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Journal of Nutrition and Metabolism
Volume 2012 (2012), Article ID 932653, 8 pages
http://dx.doi.org/10.1155/2012/932653
Research Article

Food Store Environment Modifies Intervention Effect on Fruit and Vegetable Intake among Low-Income Women in North Carolina

1Department of Nutrition and Food Science, College of Agriculture, University of Kentucky, 206G Funkhouser, Lexington, KY 40506, USA
2Program for Research in Nutrition and Health Disparities, School of Rural Public Health, Texas A&M Health Science Center, College Station, TX, USA
3The Department of Nutrition, Gillings School of Global Public Health and Center for Health Promotion and Disease Prevention, University of North Carolina, Chapel Hill, NC 27599, USA
4School of Medicine and Center for Health and Promotion, University of California San Francisco, San Francisco, CA 94143, USA
5Department of Biostatistics, Gillings School of Global Public Health, University of North Carolina at Chapel Hill, Chapel Hill, NC 27599, USA

Received 15 June 2011; Revised 26 September 2011; Accepted 29 November 2011

Academic Editor: Maria Luz Fernandez

Copyright © 2012 Alison A. Gustafson et al. This is an open access article distributed under the Creative Commons Attribution License, which permits unrestricted use, distribution, and reproduction in any medium, provided the original work is properly cited.

Abstract

Background. The aim of the study is to determine how the food store environment modifies the effects of an intervention on diet among low-income women. Study Design. A 16-week face-to-face behavioral weight loss intervention was delivered among low income midlife women. Methods. The retail food environment for all women was characterized by (1) the number and type of food stores within census tracts; (2) availability of healthy foods in stores where participants shop; (3) an aggregate score of self-reported availability of healthy foods in neighborhood and food stores. Statistical Analyses. Multivariable linear regression was used to model the food store environment as an effect modifier between the intervention effect of fruit and vegetable serving change. Results. Among intervention participants with a low perception of availability of healthy foods in stores, the intervention effect on fruit and vegetable serving change was greater [1.89, 95% CI (0.48, 3.31)] compared to controls. Among intervention participants residing in neighborhoods with few super markets, the intervention effect on fruit and vegetable serving change was greater [1.62, 95% CI (1.27, 1.96)] compared to controls. Conclusion. Results point to how the food store environment may modify the success of an intervention on diet change among low-income women.

1. Introduction

Strategies and methods aimed at improving fruit and vegetable intake have begun to consider the environment as a potential level for change [1]. It has been suggested that studies are needed for measuring the interaction between the individual and their environment to disentangle the effects of environmental characteristics from individual behaviors [2]. Cogent to reviews suggesting where the field needs to move [24], there has been a large upswing in environmental level interventions as a method for understanding and improving outcomes for weight loss and improving diet quality [3]. Yet, to date there is little research examining how the food store environment may interact or modify the relationship between individual level interventions with diet and weight outcomes [5].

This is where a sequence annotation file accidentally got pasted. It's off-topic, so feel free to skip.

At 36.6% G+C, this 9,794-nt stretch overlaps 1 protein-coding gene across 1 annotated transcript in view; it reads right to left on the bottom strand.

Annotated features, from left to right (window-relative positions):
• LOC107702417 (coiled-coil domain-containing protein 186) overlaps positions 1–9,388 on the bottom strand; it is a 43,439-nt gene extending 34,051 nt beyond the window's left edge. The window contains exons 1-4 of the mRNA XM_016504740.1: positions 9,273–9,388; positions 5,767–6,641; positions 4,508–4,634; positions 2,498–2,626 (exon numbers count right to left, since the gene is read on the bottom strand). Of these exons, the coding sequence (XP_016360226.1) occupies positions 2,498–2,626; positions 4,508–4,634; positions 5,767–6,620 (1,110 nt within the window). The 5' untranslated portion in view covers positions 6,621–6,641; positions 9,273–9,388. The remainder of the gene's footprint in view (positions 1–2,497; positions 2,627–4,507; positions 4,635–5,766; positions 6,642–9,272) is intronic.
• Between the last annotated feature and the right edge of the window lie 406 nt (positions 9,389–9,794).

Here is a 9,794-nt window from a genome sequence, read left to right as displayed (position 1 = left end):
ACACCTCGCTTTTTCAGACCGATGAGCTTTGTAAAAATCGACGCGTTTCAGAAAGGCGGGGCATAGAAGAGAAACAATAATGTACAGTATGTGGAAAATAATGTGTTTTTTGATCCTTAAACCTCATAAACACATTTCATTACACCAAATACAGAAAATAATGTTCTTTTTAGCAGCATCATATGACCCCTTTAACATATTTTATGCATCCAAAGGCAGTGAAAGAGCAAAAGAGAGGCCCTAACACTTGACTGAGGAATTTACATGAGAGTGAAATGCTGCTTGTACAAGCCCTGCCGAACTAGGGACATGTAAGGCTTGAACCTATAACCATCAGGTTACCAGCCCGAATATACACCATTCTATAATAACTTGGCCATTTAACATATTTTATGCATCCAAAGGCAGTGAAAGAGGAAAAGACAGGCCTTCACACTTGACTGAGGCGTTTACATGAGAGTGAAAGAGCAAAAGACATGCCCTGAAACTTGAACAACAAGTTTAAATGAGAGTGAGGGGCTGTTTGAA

Several studies thus far have addressed how individual level variables such as cooking skills [6], meal planning [7, 8], and social support [9] may influence or modify the effect of a behavioral dietary change intervention. Results have found that meal planning may modify the success of dietary change [7, 8] and that social support is a strong factor in purchasing of fruits and vegetables [9] as well as consumption [10]. Research to date has examined socioeconomic status modifies the relationship between the food environment and weight [11]. However, there are no published studies examining how the food store environment may be a modifier between a behavioral weight and diet change intervention with diet change.

Fruit and vegetable consumption has been shown to vary across neighborhoods suggesting that beyond individual factors as discussed above, environment level factors such as access to stores selling fruits and vegetables may play a role in consumption. Additionally, several studies have found that low-income individuals and rural populations are disproportionally affected by poor access and availability of fruits and vegetables [1214]. It is suggested that the lack of access to healthy food options prohibits individuals from obtaining and consuming nutrient dense items, such as fruits and vegetables [15]. However, given the lack of research examining how environmental factors may modify the effect of dietary change interventions among low-income populations, there is a gap in understanding the interaction between the individual and their environment.